Of course I bought the twelve inch of “World Shut Your Mouth” on the day of release. There’s an immediate advantage to being in Cardiff on Mondays. I didn’t have to hang around for the weekend to buy my favourite records. And I was very happy with the new music too. The title track was simple, a “Louie Louie” and “Hang on Sloopy” for the 80s, sharp pop with an edge, but still a little more glossy than even the poppiest moments on “Fried”. The song stuck in your head after one listen, it had a chorus you could easily make your own, a cracking little guitar solo, loads of key changes as the song proceeds to its close. What was there not to love? It sounded like a hit record.  Admittedly it sounded like very little else in the charts but it did sound like it belonged there.

There were still four other new songs on the twelve inch,  and I knew from experience that Cope liked to have decent b sides. “I’ve got levitation” was a 13th Floor Elevators song and sounded like it was cut from the same cloth as the lead song – simple riffs, a raw performance, rather brilliant, but then at this point I didn’t know the original. “Non alignment pact” originally opened Pere Ubu’s debut LP “The modern dance”. Obviously Cope can’t compete with David Thomas’ unearthly shriek and there’s no squealing synth noise to delight / distract, otherwise entirely creditable. “Umpteenth unnatural blues” is a cracking little song, some very neat lines and a cool yet simple arrangement, but my diary records that I thought it was somewhere close to the greatest song on earth. It’s not that great, but it’s pretty good. Lastly “Transporting” is a psychedelic groover, sounding like the band aren’t quite listening to each other (which turns out to be close to the truth) and features a rather nifty riff which I would promptly steal for myself.

“World Shut Your Mouth” was a big deal. And this time it would be unavoidable. For once the media loved him, and welcomed him back with open arms. He was there on “Wogan”, the Irish broadcaster looking slightly baffled by Cope hanging off his green mic stand / climbing frame contraption. He was there on “Number 73”, the band playing live and sounding spot on. And best of all he was back on Top Of The Pops, after five years absence. The song was all over the radio, it sounded like a huge hit, it felt like a huge hit… and it slowly climbed the charts to reach number 19 in October, a very slow crawl. But somehow it felt like it was a much bigger hit than that, the video was always on TV and the new fangled video jukebox which took over my local pub The Railway that Autumn.  I remember it being played a lot there, alongside “To Be A Lover” by Billy Idol. Both songs harkened back to classic songwriting tropes and stood out in the charts.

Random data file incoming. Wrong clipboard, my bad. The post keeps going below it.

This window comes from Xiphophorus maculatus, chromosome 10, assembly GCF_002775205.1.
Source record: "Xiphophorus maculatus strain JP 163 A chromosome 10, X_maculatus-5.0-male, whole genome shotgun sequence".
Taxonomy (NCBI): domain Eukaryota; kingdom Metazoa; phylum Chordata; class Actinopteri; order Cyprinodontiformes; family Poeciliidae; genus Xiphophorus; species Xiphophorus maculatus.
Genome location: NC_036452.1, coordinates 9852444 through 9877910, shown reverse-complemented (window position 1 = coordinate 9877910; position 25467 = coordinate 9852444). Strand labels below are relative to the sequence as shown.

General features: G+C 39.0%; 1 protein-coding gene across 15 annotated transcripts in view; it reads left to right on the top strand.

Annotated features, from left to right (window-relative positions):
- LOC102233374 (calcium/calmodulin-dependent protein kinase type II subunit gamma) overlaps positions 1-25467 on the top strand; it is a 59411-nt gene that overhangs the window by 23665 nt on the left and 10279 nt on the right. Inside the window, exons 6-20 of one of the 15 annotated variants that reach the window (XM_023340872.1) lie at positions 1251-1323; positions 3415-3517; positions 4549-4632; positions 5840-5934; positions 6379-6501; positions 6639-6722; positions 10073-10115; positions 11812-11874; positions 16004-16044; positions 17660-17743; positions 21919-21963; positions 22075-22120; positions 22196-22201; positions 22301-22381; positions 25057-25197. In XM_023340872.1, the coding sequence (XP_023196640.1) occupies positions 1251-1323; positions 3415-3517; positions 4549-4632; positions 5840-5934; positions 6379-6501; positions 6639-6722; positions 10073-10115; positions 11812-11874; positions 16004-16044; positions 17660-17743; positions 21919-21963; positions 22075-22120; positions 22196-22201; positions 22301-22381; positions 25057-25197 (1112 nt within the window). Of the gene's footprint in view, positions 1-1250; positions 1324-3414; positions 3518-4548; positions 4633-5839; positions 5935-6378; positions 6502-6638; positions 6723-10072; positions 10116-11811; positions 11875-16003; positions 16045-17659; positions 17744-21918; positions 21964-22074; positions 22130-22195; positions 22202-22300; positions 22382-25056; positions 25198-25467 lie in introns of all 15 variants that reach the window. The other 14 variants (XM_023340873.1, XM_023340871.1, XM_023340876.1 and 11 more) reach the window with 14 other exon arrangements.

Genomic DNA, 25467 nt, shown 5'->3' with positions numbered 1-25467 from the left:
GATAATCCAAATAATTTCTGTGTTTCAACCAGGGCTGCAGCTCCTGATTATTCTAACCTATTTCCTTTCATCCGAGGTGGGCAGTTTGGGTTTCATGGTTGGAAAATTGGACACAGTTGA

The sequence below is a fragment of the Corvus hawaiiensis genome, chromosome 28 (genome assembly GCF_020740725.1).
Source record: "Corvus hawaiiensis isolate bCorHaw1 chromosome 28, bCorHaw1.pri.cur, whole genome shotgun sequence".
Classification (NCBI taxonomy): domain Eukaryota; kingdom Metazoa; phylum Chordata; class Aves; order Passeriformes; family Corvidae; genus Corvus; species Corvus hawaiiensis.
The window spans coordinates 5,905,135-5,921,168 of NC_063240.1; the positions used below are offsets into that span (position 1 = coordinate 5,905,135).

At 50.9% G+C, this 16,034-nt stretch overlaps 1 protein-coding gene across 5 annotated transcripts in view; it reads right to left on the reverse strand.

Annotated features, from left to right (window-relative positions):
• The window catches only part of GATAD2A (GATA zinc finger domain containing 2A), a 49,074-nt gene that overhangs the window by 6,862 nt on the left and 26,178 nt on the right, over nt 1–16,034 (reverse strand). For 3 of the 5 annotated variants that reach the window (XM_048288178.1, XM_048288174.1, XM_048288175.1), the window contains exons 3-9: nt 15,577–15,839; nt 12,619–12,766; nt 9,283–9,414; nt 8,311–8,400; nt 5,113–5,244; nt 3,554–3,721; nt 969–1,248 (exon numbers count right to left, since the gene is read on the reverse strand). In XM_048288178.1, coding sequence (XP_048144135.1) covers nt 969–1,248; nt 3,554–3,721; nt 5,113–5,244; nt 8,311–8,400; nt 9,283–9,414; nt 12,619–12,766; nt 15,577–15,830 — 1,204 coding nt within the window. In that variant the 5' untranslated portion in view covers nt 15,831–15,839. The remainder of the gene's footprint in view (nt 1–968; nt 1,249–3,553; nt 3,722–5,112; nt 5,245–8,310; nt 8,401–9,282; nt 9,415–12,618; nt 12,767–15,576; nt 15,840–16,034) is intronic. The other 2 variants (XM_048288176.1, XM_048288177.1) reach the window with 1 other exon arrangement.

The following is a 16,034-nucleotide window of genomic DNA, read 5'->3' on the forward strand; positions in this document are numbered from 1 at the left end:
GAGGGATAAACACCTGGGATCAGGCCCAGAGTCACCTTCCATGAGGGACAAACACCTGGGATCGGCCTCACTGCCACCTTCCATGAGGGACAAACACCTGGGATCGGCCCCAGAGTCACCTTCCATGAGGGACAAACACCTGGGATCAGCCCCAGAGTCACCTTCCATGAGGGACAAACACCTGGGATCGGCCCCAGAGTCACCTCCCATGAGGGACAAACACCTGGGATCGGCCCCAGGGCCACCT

And this should have been my moment. I had spent the previous year trying to get my friends interested in Cope’s music and nobody had listened, except Nigel who was always receptive to whatever I recommended, and this was around the time he bought his prized copy of “The wrong people” by Furniture and he would play me “She gets out the scrapbook” and we would both sigh wistfully. But nobody else listened to me, and now people I knew who had ignored me were buying the latest record by my hero. This should have been the time I made compilation tapes for Beverley and Jeremy and anyone else. “You like him now? Try this…” Erm I was seventeen, remember. Of course this didn’t really happen, partly because I’m too shy to ever do that, and partly because I’d bloody well left the school behind where all my friends knew I was a Cope freak, and was now in a college where nobody knew me. I did still see a few friends at the Railway but I was still keeping my head down there after being thrown out for underage drinking that summer (again, see previous Goldfish post).

But the fact that nobody knew me in New College could be turned to my advantage. I had no past, no burden of knowledge of previous stupidities. It was a chance to start again, without any taint or trace of my former actions.

(I would learn many years later that this is a typical Aspergers trait too. The need to compartmentalise my past and my present so the two never meet. There’s other traits which we will get to soon enough…)

But for the Autumn of 1986, I was happy. My hero was back, making great music, all over the media and in the charts. He had promised an album called “Saint Julian” in an interview with Melody Maker back in early 1985 and it looked like it was going to happen in the spring of 1987. I had a lot to look forward to.